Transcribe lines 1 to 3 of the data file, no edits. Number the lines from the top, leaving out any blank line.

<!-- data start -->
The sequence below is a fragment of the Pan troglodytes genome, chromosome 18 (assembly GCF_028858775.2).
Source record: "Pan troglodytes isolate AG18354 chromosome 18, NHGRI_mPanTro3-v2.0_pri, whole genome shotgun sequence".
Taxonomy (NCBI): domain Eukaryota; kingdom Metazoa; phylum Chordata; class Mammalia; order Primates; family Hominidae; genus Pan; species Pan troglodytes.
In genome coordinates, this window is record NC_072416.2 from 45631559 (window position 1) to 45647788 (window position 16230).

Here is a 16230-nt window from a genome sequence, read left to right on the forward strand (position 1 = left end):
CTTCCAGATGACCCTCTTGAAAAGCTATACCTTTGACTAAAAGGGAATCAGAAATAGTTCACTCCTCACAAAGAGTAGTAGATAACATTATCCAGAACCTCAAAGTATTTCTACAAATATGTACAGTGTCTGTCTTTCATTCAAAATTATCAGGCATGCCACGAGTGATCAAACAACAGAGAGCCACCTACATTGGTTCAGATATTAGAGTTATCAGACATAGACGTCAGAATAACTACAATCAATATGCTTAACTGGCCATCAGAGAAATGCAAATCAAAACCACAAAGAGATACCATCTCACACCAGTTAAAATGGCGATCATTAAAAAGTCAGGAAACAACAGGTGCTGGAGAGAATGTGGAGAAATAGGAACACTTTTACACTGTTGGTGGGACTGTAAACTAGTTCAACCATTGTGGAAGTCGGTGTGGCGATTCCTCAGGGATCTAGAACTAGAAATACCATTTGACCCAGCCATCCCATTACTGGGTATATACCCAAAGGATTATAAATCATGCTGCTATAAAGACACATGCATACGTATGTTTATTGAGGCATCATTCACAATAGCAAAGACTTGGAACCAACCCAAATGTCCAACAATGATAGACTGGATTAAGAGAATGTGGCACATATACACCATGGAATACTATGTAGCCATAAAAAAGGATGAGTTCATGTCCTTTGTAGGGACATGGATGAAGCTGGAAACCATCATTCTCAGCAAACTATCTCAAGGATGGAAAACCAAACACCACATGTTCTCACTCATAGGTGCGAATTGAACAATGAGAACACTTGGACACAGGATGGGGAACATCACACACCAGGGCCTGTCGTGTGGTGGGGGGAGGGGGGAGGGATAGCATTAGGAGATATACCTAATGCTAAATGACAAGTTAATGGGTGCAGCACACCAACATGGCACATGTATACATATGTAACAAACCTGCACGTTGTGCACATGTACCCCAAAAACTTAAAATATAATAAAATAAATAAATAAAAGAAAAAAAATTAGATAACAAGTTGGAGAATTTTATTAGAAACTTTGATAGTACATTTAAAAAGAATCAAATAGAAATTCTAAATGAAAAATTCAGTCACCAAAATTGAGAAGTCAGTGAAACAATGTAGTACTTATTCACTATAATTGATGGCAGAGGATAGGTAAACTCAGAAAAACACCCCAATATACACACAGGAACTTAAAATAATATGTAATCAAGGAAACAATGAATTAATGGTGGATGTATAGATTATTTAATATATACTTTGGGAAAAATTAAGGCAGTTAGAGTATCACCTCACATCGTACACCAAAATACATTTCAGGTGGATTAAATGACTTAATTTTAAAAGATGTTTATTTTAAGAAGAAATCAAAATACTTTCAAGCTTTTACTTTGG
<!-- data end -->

The sequence below is a fragment of the Pan troglodytes genome, chromosome 18 (assembly GCF_028858775.2).
Source record: "Pan troglodytes isolate AG18354 chromosome 18, NHGRI_mPanTro3-v2.0_pri, whole genome shotgun sequence".
Taxonomy (NCBI): domain Eukaryota; kingdom Metazoa; phylum Chordata; class Mammalia; order Primates; family Hominidae; genus Pan; species Pan troglodytes.